Residents seeking answers about White Rock’s recent water-utility purchase are calling on the city to release a 2013 report outlining the projected costs of joining Metro Vancouver’s water system instead.
Dennis Lypka first made the request to the city in March 2014 – a year after the city commissioned a report from Metro for projected costs of joining the region’s water – noting, in an email to council and senior staff, that it is a “very public matter with serious ramifications to the community.”
At the time, Mayor Wayne Baldwin responded to Lypka’s request noting the city was in talks with Epcor to purchase the utility and that the report “forms part of the city’s negotiating position.”
Following another request from Lypka this month – to which city manager Dan Bottrill replied “the city does not want to compromise our negotiating position,” as the city took possession of its utility Oct. 30 without a price agreement – Baldwin told Peace Arch News the report’s confidentiality “was at the request of the GVWD (Greater Vancouver Water District).”
“We’re not members of the water district, and it was discussed in-camera with the water district,” Baldwin told PAN Monday, noting he did not know why the GVWD requested it be kept confidential.
“They have not released that publicly yet, and until they do, we can’t discuss it, unfortunately.”
Don Bradley, division manager of media relations with Metro Vancouver told PAN Wednesday that the region was following White Rock’s lead when the report was kept in-camera in the spring of 2013.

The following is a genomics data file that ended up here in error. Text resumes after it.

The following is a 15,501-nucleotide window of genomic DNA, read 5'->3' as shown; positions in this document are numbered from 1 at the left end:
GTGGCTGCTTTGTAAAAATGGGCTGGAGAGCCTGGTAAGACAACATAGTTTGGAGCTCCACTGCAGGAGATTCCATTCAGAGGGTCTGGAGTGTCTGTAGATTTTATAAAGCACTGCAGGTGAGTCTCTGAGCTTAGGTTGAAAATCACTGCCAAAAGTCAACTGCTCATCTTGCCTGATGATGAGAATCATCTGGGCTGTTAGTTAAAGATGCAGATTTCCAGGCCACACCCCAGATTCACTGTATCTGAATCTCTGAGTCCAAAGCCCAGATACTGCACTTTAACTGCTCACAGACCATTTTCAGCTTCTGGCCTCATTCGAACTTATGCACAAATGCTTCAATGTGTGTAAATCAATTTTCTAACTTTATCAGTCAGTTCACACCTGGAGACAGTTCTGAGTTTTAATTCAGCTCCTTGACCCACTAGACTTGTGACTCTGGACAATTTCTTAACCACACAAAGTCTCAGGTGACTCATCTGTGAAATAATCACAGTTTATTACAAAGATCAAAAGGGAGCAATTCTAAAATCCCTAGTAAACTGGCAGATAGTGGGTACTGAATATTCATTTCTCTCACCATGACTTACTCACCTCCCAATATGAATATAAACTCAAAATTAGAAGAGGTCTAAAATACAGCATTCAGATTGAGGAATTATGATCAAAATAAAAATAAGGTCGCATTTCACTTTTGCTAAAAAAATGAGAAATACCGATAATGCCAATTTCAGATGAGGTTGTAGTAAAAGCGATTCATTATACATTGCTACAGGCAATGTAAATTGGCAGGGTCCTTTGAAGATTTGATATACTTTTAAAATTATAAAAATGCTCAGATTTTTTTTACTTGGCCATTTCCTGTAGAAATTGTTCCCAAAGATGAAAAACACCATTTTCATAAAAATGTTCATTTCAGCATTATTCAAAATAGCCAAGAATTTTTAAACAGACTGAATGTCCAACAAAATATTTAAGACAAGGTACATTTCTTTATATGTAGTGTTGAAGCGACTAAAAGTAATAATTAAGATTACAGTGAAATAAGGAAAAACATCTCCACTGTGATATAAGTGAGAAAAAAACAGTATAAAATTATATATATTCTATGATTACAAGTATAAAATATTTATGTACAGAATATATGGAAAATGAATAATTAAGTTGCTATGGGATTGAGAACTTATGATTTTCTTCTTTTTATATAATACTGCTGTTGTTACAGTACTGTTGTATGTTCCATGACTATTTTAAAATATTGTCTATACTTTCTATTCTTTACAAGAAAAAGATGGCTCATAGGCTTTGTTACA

“When a municipality is considering an issue in-camera, Metro Vancouver does likewise, as a matter of practice,” Bradley said.
“In March 2013, the City of White Rock asked the GVWD to investigate options for receiving water supply from the GVWD, including the associated costs and procedures. As the City of White Rock was considering the issue in closed, the GVWD did the same.”
Bradley confirmed that if the city wanted to make the report available to the public, a procedure is in place by which Baldwin could make that request to the Metro Vancouver board.
Lypka, in a subsequent email to city staff and council, called the secrecy surrounding the report an “unexplained and disturbing mystery,” pointing to Epcor’s April 2013 Total Water Quality Management Project Application, which included estimated costs of joining Metro Vancouver’s water of $17,367,000.
“If Epcor’s report… is freely available and accessible to the public, then there is no proper justification for the City of White Rock withholding its report.”